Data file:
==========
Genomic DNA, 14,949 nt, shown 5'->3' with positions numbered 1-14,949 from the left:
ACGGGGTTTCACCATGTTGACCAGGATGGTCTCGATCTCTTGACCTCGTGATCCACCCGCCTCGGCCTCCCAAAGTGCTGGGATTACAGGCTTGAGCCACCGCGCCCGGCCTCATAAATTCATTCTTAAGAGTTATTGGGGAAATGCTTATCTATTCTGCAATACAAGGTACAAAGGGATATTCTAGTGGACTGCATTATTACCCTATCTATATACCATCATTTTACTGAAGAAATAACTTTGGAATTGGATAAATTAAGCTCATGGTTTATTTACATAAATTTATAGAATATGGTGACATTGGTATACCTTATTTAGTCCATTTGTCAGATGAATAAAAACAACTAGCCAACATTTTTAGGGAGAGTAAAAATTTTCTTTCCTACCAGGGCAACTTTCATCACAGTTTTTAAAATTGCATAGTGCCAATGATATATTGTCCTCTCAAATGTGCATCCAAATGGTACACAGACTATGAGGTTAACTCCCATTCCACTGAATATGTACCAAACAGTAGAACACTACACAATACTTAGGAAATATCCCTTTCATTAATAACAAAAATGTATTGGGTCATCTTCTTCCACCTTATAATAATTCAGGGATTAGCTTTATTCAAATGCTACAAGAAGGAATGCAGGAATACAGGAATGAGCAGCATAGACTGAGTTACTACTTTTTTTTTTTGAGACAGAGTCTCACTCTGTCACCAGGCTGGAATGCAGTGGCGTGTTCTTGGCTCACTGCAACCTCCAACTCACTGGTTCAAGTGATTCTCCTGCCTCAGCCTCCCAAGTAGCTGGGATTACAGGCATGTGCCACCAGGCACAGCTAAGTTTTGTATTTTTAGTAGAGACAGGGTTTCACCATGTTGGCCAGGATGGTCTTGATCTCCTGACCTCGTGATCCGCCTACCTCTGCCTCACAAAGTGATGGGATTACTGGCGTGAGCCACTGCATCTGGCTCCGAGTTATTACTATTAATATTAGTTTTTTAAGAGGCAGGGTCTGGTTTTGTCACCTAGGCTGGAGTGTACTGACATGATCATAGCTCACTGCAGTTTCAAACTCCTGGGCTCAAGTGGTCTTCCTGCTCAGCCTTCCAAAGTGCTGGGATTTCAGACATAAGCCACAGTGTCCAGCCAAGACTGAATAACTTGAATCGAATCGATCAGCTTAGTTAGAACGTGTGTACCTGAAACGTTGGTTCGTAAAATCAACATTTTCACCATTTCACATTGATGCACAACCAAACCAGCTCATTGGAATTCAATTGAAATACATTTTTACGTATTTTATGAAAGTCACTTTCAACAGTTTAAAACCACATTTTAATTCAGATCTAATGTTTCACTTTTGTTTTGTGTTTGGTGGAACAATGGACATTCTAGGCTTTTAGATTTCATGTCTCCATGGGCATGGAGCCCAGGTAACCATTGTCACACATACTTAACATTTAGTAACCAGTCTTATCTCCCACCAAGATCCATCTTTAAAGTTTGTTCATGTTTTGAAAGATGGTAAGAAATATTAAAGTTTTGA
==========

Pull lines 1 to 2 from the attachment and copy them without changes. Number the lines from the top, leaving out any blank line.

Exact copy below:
Genomic DNA, 14,949 nt, shown 5'->3' with positions numbered 1-14,949 from the left:
ACGGGGTTTCACCATGTTGACCAGGATGGTCTCGATCTCTTGACCTCGTGATCCACCCGCCTCGGCCTCCCAAAGTGCTGGGATTACAGGCTTGAGCCACCGCGCCCGGCCTCATAAATTCATTCTTAAGAGTTATTGGGGAAATGCTTATCTATTCTGCAATACAAGGTACAAAGGGATATTCTAGTGGACTGCATTATTACCCTATCTATATACCATCATTTTACTGAAGAAATAACTTTGGAATTGGATAAATTAAGCTCATGGTTTATTTACATAAATTTATAGAATATGGTGACATTGGTATACCTTATTTAGTCCATTTGTCAGATGAATAAAAACAACTAGCCAACATTTTTAGGGAGAGTAAAAATTTTCTTTCCTACCAGGGCAACTTTCATCACAGTTTTTAAAATTGCATAGTGCCAATGATATATTGTCCTCTCAAATGTGCATCCAAATGGTACACAGACTATGAGGTTAACTCCCATTCCACTGAATATGTACCAAACAGTAGAACACTACACAATACTTAGGAAATATCCCTTTCATTAATAACAAAAATGTATTGGGTCATCTTCTTCCACCTTATAATAATTCAGGGATTAGCTTTATTCAAATGCTACAAGAAGGAATGCAGGAATACAGGAATGAGCAGCATAGACTGAGTTACTACTTTTTTTTTTTGAGACAGAGTCTCACTCTGTCACCAGGCTGGAATGCAGTGGCGTGTTCTTGGCTCACTGCAACCTCCAACTCACTGGTTCAAGTGATTCTCCTGCCTCAGCCTCCCAAGTAGCTGGGATTACAGGCATGTGCCACCAGGCACAGCTAAGTTTTGTATTTTTAGTAGAGACAGGGTTTCACCATGTTGGCCAGGATGGTCTTGATCTCCTGACCTCGTGATCCGCCTACCTCTGCCTCACAAAGTGATGGGATTACTGGCGTGAGCCACTGCATCTGGCTCCGAGTTATTACTATTAATATTAGTTTTTTAAGAGGCAGGGTCTGGTTTTGTCACCTAGGCTGGAGTGTACTGACATGATCATAGCTCACTGCAGTTTCAAACTCCTGGGCTCAAGTGGTCTTCCTGCTCAGCCTTCCAAAGTGCTGGGATTTCAGACATAAGCCACAGTGTCCAGCCAAGACTGAATAACTTGAATCGAATCGATCAGCTTAGTTAGAACGTGTGTACCTGAAACGTTGGTTCGTAAAATCAACATTTTCACCATTTCACATTGATGCACAACCAAACCAGCTCATTGGAATTCAATTGAAATACATTTTTACGTATTTTATGAAAGTCACTTTCAACAGTTTAAAACCACATTTTAATTCAGATCTAATGTTTCACTTTTGTTTTGTGTTTGGTGGAACAATGGACATTCTAGGCTTTTAGATTTCATGTCTCCATGGGCATGGAGCCCAGGTAACCATTGTCACACATACTTAACATTTAGTAACCAGTCTTATCTCCCACCAAGATCCATCTTTAAAGTTTGTTCATGTTTTGAAAGATGGTAAGAAATATTAAAGTTTTGA